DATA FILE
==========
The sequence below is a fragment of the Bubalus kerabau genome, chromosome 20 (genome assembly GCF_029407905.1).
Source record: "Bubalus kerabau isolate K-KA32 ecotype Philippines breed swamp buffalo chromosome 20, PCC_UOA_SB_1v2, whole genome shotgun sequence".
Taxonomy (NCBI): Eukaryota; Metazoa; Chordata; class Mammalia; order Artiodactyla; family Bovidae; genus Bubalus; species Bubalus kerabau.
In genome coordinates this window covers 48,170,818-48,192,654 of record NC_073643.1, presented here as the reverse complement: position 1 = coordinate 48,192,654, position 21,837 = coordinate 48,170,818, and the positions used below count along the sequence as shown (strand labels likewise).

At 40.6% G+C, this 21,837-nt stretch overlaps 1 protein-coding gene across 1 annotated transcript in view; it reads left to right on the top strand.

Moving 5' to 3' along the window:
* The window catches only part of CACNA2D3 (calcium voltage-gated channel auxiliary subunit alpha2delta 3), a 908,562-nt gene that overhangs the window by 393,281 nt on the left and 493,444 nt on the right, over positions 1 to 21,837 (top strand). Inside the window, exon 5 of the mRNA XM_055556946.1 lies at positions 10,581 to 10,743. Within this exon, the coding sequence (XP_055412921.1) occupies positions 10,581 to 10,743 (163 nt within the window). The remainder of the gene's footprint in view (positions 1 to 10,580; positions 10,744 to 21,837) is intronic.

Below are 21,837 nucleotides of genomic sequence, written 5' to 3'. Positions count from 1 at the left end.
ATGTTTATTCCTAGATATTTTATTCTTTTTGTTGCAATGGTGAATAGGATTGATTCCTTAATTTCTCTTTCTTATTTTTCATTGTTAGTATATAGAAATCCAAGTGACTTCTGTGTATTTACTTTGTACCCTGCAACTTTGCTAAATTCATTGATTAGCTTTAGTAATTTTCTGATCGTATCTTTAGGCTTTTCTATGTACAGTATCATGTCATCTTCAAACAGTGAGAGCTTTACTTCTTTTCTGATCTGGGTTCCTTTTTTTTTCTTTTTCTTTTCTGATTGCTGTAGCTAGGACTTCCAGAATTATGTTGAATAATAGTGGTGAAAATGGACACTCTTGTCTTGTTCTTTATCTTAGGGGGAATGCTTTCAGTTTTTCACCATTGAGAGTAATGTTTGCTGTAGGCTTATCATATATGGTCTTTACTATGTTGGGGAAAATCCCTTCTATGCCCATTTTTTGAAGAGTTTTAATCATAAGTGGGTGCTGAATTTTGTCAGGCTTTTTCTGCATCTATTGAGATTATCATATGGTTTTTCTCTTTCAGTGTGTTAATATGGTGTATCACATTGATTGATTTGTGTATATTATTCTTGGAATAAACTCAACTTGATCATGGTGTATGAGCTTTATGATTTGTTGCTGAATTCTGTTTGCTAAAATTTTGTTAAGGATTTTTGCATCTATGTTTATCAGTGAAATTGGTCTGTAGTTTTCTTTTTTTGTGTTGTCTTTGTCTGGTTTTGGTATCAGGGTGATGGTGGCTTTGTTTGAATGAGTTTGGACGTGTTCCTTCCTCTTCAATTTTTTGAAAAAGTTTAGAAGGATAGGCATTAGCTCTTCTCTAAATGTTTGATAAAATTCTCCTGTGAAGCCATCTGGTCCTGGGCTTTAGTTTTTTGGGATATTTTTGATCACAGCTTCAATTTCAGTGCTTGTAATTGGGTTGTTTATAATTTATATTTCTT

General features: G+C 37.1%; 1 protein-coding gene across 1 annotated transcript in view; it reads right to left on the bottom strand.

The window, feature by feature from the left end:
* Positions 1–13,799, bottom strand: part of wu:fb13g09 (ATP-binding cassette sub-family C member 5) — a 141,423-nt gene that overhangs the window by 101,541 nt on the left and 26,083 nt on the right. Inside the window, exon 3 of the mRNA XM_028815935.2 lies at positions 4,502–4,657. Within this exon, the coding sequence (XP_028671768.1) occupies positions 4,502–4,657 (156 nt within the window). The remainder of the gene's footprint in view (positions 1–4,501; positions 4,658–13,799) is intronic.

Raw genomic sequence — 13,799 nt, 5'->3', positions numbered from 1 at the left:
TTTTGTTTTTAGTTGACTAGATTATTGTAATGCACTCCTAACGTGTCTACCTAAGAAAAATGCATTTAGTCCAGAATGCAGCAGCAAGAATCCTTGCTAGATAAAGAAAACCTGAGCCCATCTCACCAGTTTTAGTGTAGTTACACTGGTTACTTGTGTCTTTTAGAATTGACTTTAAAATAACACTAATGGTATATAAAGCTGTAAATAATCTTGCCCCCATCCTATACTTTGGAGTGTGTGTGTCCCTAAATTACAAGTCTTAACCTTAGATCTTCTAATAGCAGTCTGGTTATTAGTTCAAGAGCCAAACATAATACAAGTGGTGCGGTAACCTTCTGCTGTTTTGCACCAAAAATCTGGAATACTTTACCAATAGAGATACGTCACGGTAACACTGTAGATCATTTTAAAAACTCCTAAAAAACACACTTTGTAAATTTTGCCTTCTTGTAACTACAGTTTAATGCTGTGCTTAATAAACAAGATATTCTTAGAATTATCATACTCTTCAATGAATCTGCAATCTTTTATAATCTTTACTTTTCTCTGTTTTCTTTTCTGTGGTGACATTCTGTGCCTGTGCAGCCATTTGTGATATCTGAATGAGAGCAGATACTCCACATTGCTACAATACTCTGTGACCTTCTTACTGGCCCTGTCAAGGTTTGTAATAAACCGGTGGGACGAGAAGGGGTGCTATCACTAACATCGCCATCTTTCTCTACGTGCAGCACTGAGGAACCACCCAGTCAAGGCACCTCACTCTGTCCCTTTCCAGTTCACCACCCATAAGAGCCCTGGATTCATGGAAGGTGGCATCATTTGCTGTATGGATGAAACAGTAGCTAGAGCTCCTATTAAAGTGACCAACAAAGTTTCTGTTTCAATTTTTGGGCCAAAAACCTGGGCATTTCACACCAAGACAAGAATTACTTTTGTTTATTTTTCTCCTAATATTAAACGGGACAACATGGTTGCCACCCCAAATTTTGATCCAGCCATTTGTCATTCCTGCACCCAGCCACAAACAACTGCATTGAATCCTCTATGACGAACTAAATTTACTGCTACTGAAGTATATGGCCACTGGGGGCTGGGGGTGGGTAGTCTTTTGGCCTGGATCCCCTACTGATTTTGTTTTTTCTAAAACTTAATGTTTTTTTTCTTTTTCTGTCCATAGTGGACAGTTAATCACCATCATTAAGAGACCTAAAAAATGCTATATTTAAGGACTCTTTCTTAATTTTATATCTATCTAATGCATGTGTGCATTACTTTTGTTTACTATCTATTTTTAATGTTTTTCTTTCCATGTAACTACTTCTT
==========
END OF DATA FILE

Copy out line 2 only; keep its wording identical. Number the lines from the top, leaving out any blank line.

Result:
Source record: "Bubalus kerabau isolate K-KA32 ecotype Philippines breed swamp buffalo chromosome 20, PCC_UOA_SB_1v2, whole genome shotgun sequence".